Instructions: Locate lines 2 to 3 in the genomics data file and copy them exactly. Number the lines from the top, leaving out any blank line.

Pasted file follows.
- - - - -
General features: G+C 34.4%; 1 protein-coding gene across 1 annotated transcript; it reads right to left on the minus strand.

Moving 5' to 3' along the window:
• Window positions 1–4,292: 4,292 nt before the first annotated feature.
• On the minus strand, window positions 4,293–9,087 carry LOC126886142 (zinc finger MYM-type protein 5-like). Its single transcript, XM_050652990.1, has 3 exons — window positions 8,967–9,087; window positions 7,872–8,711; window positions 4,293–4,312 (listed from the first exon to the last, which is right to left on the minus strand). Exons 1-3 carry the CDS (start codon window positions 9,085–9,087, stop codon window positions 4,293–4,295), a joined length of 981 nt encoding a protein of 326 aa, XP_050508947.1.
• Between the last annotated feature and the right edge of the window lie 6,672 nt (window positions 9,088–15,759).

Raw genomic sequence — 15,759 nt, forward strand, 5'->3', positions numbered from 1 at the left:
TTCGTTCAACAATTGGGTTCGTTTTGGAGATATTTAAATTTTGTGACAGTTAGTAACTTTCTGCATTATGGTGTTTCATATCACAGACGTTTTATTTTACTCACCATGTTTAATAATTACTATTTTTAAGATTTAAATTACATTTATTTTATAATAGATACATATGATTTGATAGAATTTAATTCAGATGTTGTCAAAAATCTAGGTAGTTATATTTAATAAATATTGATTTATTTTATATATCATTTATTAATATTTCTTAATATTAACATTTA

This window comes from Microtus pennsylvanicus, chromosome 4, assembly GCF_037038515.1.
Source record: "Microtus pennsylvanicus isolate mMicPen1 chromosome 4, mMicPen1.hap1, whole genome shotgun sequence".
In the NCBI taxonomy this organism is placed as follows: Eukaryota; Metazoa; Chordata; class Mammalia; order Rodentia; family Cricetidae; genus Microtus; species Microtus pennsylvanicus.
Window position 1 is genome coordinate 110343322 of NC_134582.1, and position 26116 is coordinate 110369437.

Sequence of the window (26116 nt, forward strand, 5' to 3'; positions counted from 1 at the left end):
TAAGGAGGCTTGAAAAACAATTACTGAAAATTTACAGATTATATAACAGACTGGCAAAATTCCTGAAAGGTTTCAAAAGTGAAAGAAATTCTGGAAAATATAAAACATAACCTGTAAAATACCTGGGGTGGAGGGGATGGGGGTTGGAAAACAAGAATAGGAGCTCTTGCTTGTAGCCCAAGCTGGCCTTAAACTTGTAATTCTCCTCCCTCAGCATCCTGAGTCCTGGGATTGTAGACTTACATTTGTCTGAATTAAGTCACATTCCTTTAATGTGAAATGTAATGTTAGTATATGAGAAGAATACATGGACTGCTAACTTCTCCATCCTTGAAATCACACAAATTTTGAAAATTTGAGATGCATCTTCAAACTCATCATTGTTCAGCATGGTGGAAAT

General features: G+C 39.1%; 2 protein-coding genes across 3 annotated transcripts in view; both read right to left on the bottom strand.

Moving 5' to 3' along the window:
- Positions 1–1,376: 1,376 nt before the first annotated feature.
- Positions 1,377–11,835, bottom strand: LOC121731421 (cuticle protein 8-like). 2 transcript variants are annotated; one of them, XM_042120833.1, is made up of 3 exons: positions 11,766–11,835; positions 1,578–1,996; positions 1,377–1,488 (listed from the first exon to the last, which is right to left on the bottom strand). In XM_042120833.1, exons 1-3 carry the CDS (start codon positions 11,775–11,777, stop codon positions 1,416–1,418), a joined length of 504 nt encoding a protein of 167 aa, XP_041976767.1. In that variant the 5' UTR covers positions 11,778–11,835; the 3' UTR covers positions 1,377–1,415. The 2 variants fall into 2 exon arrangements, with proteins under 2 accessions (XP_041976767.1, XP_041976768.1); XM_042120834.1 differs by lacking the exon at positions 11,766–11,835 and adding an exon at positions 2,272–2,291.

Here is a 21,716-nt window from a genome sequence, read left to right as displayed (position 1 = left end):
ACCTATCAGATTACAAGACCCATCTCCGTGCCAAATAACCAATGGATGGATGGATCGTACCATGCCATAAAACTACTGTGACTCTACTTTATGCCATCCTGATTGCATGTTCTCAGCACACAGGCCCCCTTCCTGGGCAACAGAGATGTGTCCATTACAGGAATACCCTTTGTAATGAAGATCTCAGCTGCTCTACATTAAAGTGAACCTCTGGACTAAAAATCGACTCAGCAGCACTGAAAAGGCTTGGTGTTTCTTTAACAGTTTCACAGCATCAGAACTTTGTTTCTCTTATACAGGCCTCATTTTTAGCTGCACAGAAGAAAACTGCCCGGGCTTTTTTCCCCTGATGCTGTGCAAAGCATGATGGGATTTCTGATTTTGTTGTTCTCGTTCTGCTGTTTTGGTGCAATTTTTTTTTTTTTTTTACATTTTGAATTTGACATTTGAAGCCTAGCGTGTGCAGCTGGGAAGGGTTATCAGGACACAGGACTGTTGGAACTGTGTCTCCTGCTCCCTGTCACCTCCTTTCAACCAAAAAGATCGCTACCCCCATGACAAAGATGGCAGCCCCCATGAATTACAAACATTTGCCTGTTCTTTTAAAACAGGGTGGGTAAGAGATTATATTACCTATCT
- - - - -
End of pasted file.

Moving 5' to 3' along the window:
• Window positions 1–4,292: 4,292 nt before the first annotated feature.